Two snowstorms in less than a week have taken a toll on communities across the Tri-States.
In Quincy, the cost to plow the snow from this storm is almost double of what a usual snow removal costs. The snow hit the area pretty heavy Tuesday morning, adding another 4 or 5 inches to what's already on the ground.
The city was under a snow emergency until about 4 :15 p.m. Tuesday, during which time police could ticket you for parking along a snow emergency route. Getting a ticket could cost you $25.
That's nothing compared to what this snow storm will cost the city as a whole.
"When we go into a major snow situation, it becomes far more serious and far more expensive," Marty Stegeman, director of Quincy Central Services said.
Mounds of snow weigh heavily on Quincy city crews who continue to plow through the same streets over and over again.
"We started pre-treating roads this morning early, really early," Stegeman said.
Stegeman says the plows hit the roads at 4:15 a.m. Tuesday and will continue through the night. That kind of manpower, salt and equipment won't come cheap.
"We'll be well over $60,000," Stegeman said.
It's roughly the same amount the city used during last Thursday's snowfall, bringing the total cost of two snow removals to more than $100,000. Stegeman says it still doesn't compare to the blizzard conditions of 2011.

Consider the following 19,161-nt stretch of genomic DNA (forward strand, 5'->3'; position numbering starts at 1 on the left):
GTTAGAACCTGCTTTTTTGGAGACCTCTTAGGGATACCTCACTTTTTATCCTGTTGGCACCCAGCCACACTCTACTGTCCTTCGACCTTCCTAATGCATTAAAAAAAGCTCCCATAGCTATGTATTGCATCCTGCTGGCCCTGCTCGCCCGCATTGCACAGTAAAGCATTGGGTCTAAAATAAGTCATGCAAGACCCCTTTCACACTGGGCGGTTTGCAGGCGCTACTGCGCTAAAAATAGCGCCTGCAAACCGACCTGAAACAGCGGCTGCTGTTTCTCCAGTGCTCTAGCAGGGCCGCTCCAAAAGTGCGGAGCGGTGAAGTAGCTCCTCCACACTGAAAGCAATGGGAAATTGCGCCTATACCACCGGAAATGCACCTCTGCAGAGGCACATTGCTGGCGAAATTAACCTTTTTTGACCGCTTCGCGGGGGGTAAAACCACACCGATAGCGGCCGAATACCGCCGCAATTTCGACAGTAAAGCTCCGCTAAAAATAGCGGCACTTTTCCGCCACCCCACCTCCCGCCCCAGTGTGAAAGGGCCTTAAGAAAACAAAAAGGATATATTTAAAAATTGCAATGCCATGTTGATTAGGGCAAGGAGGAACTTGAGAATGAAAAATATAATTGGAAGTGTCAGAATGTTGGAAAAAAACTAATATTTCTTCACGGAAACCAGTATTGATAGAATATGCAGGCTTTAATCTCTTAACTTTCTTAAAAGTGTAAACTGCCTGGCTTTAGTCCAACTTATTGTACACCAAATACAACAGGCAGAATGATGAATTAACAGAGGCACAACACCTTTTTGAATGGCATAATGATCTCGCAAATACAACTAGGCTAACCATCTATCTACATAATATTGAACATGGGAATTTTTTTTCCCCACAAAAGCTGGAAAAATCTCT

"2011 was more snow than the city could handle independently. We had to contract out to bring equipment in heavy duty loaders, additional trucks to haul snow away. So, from a comparison standpoint, 2011 will far outpace what we've done this year on these two snows," Stegeman said.
The cost of a snowstorm is more than just plows and salt. Local businesses are experiencing a ripple effect from everyone staying home. Park Bench Owner Sue Schmidt summed up Tuesday's business in two short words.
"Very slow. This being the second one in a week's time, we've had to cut back staff drastically," Schmidt said.
Schmidt along with a handful of other business owners along Washington Square hung out at the Park Bench for most of the day because they had no customers.
"We might get lucky and get a few people in. We did last week. We did have a few people that came in for lunch. Does it pay off? With the employees you have to pay and the electric and everything...I don't know if it equals out or it doesn't. So, it does have a big impact on us," Schmidt said.